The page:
Income Tax Filing Requirements for Retirees

What are the IRS income tax filing requirements for seniors this year? I didn't file a tax return the past two years because my income was below the filing requirements, but I started working part-time late last year, so I am wondering if I am required to file this year.

Whether you are required to file a federal income tax return this year will depend on how much you earned last year (in 2017), the source of that income, your age and filing status.

Here is a rundown of the 2017 IRS tax filing requirement thresholds. For most people, this is pretty straightforward. If your 2017 gross income was below the threshold for your filing status and age, you probably will not have to file. Your gross income includes all taxable income, not counting your Social Security benefits, unless you are married and filing separately. If your income is above the threshold, you will be required to file. The filing thresholds are as follows:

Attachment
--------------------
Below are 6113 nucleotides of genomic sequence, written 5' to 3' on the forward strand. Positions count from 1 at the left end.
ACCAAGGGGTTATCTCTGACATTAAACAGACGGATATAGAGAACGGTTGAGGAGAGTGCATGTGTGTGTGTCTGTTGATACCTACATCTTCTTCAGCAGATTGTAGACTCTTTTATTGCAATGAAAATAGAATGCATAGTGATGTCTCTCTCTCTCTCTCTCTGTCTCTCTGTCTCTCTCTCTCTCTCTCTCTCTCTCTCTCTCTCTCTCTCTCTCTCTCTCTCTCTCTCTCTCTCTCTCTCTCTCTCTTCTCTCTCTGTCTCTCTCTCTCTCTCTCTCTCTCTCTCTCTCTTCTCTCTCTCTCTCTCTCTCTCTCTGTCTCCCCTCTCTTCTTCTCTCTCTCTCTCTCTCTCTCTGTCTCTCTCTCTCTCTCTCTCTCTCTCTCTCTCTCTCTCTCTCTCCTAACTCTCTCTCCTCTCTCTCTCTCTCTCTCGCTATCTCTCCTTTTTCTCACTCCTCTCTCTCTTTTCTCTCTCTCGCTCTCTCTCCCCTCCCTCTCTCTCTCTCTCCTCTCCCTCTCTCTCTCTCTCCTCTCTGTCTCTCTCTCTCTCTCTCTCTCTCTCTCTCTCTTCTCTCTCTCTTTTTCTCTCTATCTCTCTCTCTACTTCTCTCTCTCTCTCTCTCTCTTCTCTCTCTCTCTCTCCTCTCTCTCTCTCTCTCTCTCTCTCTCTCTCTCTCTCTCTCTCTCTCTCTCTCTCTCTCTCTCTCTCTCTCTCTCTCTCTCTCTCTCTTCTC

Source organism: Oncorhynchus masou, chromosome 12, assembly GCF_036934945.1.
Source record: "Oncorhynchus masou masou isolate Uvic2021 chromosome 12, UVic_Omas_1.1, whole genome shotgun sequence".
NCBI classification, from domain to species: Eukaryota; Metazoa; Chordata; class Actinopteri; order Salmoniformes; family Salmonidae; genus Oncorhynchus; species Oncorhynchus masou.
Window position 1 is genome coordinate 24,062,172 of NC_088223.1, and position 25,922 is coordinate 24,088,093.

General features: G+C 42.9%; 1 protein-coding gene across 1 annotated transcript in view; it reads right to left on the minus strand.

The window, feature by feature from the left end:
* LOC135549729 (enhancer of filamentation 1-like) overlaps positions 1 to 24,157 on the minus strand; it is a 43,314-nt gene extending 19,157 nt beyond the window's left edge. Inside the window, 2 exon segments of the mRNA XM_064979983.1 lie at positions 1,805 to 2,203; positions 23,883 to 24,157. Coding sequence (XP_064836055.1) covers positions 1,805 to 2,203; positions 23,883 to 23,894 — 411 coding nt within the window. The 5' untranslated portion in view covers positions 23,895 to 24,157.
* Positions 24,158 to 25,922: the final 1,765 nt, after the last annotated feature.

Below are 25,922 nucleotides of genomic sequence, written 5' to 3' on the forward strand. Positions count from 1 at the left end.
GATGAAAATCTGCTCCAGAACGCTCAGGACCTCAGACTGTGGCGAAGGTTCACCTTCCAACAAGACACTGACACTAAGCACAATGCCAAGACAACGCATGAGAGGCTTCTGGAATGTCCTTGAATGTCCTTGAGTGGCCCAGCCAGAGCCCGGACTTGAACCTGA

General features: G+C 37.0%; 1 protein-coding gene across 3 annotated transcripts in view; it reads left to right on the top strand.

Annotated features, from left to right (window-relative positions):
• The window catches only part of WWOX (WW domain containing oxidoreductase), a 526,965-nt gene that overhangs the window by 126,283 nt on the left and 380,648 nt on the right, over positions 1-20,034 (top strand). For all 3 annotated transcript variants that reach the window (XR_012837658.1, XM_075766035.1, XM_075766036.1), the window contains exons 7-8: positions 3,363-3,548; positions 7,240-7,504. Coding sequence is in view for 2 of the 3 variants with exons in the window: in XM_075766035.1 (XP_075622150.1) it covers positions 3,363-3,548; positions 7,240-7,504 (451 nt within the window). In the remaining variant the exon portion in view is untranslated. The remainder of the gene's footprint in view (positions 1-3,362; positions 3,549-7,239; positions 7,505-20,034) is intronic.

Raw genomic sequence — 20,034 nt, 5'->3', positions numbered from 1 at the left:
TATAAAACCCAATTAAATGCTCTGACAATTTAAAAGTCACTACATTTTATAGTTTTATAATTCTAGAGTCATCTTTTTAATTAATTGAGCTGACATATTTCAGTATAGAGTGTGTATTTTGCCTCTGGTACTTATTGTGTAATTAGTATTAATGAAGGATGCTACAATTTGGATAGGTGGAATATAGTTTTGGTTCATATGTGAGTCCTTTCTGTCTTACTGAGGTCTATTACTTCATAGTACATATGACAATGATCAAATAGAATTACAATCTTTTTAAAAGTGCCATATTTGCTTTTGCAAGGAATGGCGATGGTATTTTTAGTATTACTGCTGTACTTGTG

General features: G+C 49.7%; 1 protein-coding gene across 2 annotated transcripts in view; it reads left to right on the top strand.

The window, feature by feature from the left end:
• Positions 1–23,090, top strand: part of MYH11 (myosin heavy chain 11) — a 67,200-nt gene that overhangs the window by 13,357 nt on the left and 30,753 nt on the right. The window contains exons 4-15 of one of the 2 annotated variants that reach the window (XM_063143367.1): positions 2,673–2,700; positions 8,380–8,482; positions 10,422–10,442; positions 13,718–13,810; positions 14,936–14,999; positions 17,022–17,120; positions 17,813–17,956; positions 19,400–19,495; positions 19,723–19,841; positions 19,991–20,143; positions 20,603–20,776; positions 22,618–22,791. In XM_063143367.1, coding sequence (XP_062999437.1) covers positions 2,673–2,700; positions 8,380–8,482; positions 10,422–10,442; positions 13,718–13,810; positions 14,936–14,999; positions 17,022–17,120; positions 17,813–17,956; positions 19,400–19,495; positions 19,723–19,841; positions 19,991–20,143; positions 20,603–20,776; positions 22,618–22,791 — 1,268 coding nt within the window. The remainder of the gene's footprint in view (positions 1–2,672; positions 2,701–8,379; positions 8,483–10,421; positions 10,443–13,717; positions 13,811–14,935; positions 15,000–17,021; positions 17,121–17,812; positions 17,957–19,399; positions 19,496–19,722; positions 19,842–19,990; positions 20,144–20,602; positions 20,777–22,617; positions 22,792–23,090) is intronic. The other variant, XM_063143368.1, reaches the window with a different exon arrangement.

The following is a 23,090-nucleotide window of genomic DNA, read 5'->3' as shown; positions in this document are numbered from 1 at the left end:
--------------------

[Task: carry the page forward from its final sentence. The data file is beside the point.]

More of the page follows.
• Single: $10,400 ($11,950 if you are 65 or older by Jan. 1, 2018).
  • Married filing jointly: $20,800 ($22,050 if one spouse is 65 or older; $23,300 if both spouses are over 65).
  • Married filing separately: $4,050 regardless of age.
  • Head of household: $13,400 ($14,950 if age 65 or older).
  • Qualifying widow or widower with dependent child: $16,750 ($18,000 if age 65 or older).
To get a detailed breakdown of the federal filing requirements, along with information on taxable and nontaxable income, call the IRS at 800-829-3676 and ask them to mail you a free copy of Publication 554 "Tax Guide for Seniors," or visit IRS.gov/pub/irs-pdf/p554.pdf.

Additional Factors